Comparing Trane vs Carrier Central Air Conditioners
I currently have 3 older central air conditioning units that are still working, but we are living on borrowed time.
I want to replace all 3. We will live in the house for at least the next 25 to 30years barring any major catstophies.
We live in the Dallas/Fort Worth area.
Which is a better unit? Carrier or Trane
Is it wise to go with a veriable speed compressor or 2 compressors.
If we plan on staying in the house a long time, does it make sense to get a 20 SEER unit?
Both are good brands. It'll depend on the contractors as to how they are
sized (properly) and installed.
Make sure they do a Manual J to determine the size. Pay special attention to the sales person who looks over the duct system for problems.
I just read a study where 73% of homes have the incorrect airflow. From my 35 years in sales, I knew it was high, I thought it was closer to 50%, but that's in my part of the world. I don't think our workmanship has sunk as low (yet) as other areas.
Agreed with everything George said.
Originally Posted by George2
As far as your payback, the contractors should be able to give you a reasonable estimate as to what the cost savings would be by going with different efficiency ratings.
SEER efficiencies are often times not something you can reasonably expect to pay back. They do use less electricity and if you've got a very long cooling season, it might make sense for economic reasons. On the other hand, being a good shepherd of the earth is also a good reason for higher efficiency. But the most compelling reason, IMO, is that the higher SEER systems are also the most comfortable. They have multi-staging, they have variable speed, they have communicating t-stats (user interface in some parlance) and they have the ability to vary their output based on load conditions.
I might draw a parallel on other items in the home. Wide screen T.V, granite counter tops, tile floors are 3 examples of items in a home that produce zero payback but do bring some level of additional comfort to the owner. So it should be (IMO) with your selection of equipment. Look beyond just the efficiency and look for what useful benefits the system brings to you. Comfort should be your key issue. Then shop like it's new tile for the bathroom!
Thanks for the help.
I will need to get a 4 ton A/C and furnace, a 4 ton A/C and furnace, and a 2 ton A/C and furnace.
I'm going with Trane
I think I will choose from XL16i and XL20i.
I plan on never moving.
Is that the sizes that are existing or did someone do a Manual J? I count only two systems, you said you were going to do all three.
Originally Posted by jcpatt
The house must be big like the state? Is it a ranch or 2-story?
Sorry, mis-read the post. I see all three systems now. Ten (10) tons....total!
Originally Posted by George2
House has 4,100 s.f.
Approximately 400 s.f. upstairs - game room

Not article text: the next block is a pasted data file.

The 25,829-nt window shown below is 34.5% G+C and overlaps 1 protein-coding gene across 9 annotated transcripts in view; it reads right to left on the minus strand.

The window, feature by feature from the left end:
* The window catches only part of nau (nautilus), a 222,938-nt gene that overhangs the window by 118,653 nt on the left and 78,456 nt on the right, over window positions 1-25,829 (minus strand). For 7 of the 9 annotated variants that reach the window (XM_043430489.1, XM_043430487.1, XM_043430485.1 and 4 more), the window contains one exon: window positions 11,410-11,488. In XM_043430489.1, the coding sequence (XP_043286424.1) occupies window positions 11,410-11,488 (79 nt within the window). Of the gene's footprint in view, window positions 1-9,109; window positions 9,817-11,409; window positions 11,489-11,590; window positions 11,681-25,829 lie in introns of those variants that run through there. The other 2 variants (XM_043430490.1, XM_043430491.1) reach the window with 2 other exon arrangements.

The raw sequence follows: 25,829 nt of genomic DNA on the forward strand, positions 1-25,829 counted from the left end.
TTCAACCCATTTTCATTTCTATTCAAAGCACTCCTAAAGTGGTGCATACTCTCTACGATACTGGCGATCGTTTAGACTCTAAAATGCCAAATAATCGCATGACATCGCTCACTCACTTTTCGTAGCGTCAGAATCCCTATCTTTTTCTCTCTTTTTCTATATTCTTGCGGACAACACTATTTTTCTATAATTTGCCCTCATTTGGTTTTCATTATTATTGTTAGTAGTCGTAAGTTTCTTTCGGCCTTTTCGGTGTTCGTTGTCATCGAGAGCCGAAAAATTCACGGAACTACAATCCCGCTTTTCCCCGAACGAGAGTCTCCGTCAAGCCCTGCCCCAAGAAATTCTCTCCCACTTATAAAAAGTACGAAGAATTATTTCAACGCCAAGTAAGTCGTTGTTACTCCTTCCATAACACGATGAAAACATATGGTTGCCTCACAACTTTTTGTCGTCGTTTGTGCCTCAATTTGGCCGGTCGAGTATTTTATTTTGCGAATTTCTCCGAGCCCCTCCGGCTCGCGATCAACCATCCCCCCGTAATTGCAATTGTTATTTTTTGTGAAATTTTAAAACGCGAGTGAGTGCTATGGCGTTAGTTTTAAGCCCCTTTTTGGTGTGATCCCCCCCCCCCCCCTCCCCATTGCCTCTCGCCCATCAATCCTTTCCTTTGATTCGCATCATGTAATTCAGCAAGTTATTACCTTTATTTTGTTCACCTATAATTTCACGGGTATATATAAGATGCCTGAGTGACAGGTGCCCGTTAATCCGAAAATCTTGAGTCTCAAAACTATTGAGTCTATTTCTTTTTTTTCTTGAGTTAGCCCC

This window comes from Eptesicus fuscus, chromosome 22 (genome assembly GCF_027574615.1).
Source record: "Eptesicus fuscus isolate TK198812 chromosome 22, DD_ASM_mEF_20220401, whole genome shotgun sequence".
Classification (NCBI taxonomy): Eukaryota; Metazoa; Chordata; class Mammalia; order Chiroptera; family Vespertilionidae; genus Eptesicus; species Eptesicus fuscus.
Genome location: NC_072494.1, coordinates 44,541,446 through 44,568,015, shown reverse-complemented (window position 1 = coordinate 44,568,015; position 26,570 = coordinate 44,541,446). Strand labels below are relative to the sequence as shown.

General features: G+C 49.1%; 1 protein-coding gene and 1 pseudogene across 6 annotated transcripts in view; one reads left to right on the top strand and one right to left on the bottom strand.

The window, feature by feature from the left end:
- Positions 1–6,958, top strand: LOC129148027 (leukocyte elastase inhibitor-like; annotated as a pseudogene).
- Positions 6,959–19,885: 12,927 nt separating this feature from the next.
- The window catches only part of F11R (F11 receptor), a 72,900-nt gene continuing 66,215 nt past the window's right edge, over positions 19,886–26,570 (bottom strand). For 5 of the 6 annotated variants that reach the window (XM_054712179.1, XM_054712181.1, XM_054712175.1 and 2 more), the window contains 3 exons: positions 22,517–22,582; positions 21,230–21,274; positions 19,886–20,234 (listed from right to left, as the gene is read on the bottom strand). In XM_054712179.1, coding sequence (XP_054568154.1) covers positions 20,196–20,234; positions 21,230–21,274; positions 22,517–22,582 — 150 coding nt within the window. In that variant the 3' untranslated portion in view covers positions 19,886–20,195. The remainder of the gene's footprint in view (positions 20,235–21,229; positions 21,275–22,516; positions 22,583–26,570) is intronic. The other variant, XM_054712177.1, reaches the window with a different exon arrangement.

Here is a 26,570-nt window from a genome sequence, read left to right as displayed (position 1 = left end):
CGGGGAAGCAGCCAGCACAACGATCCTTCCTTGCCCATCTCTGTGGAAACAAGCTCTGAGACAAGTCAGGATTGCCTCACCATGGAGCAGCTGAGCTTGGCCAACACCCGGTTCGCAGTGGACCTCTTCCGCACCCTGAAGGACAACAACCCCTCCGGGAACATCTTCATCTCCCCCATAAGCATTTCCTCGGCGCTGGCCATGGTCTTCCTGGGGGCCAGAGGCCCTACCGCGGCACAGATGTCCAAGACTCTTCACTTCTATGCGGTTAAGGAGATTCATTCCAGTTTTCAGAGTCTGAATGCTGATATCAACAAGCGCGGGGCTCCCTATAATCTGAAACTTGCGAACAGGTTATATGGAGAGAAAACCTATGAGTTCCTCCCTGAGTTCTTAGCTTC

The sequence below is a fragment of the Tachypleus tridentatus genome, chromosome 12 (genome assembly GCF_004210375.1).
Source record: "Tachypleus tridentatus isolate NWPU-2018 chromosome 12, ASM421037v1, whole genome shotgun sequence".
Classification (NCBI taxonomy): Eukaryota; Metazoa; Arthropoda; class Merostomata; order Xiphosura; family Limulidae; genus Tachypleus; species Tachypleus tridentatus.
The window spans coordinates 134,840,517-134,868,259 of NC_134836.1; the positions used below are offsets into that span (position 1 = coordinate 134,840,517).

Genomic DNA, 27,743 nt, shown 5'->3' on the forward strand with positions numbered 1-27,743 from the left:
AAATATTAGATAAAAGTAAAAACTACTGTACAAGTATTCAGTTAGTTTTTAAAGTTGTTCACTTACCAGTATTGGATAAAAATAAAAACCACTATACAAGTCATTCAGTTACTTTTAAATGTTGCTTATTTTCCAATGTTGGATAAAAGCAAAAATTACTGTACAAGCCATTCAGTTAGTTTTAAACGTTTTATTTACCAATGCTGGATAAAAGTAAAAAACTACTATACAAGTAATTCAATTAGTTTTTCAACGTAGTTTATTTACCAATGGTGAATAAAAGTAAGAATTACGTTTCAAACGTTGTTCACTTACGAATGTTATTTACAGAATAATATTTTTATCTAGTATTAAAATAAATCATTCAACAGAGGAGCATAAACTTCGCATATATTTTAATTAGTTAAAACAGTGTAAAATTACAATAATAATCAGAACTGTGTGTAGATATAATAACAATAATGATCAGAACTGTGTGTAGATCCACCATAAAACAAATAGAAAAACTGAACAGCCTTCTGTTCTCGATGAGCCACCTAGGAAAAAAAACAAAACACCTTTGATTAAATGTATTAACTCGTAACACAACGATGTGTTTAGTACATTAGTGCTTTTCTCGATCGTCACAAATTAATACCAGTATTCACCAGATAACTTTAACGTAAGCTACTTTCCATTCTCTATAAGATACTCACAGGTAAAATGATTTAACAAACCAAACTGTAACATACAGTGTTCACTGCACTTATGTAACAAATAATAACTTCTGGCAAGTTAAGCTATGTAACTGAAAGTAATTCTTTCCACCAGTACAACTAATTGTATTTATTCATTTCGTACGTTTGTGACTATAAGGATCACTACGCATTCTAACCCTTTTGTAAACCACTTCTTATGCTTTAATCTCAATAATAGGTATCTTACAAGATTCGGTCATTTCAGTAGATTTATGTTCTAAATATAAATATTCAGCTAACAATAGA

Rest of the space is downstairs.
Trying to decide which A/C is better for our house - XL16i or XL20i
WE live in the Dallas/Fort Worth area, so we use the A/C a lot. 4 kids, 2 dogs, etc.
I have pricing on both that prices the Xl20i about $500 more than the XL20i.
I guess the biggest question is with respect to the compressors. Are the 2 compressors in the XL20i more energy efficient than than the one multi-stage compressor in the XL16i?
The good news is that all the units still work, but I want to at least replace one of the 4 ton units and I want to decide on what I should do with the other 3 units.
I realize any new unit will be better than the Rheem A/C-Goodman furnace that was installed in 1995.
I should have said XL20i is priced $500 more than the XL16i.
Seldom gets mentioned, but repair costs should be taken into consideration.
Ask the company what the cost of a compressor change, a blower change, and a condensor fan motor change are at current prices for each unit.
Ask about the costs for changing out the various circuit boards also.
Some manufacturers are very proud of their stuff and like to charge an arm, a leg, your first born and all the money you have in the bank for parts.
JMO in this climate i like the xl20i for better humidity control.
Originally Posted by jcpatt
"When the people find they can vote themselves money,that will herald the end of the republic" - Benjamin Franklin
"Government is not reason, it is not eloquence, it is force;like fire, a troublesome servant and a fearful master. Never for a moment should it be left to irresponsible action"- George Washington
LIKE TRANE BUT THERE IDEA LIKE GOODMAN MOUNTING THE CONTROLE BOARD ON THE BLOWER DOOR COME ON .THEN I FOUND OUT AMERICAN STANDARED WAS BOUGHT OUT BY IGERSOLLRAND PRITTY GOOD AIR COMPRESSER REBUILT A LOT OF THEM
I'm concerned that you've already stated the sizes of the systems to be replaced/installed. I cannot overemphasize the need for a proper room-by-room Manual 'J' load analysis be done on the home. For the cost of 3 new systems, any company worth anything should bend over backwards to be absolutely positive of the sizing of the systems. 4, 4 & 2 tons may be spot on what you need or could be way off. I have a customer with 2 4-ton systems and one 2.5-ton system. I recently did a Manual 'J' on the areas served by one 4 and the 2.5-ton units. Turns out he needs 2.0-tons where the 4-ton unit services and 1.5-tons where the 2.5-ton services. This means he paid for more equipment than he needed, larger ducts than he needed and he pays significantly higher electric bills as well, all the while being less comfortable in his home due to higher humidity caused by short cycling.
Please insist on a Manual 'J' or better yet, don't allow anyone into your home to give you a quote who doesn't VOLUNTARILY insist on doing a Man 'J'. Unless you're willing to gamble multi-thousands of dollars on a single bet, have the 'J' done and at the very least, remove any doubt about equipment sizing.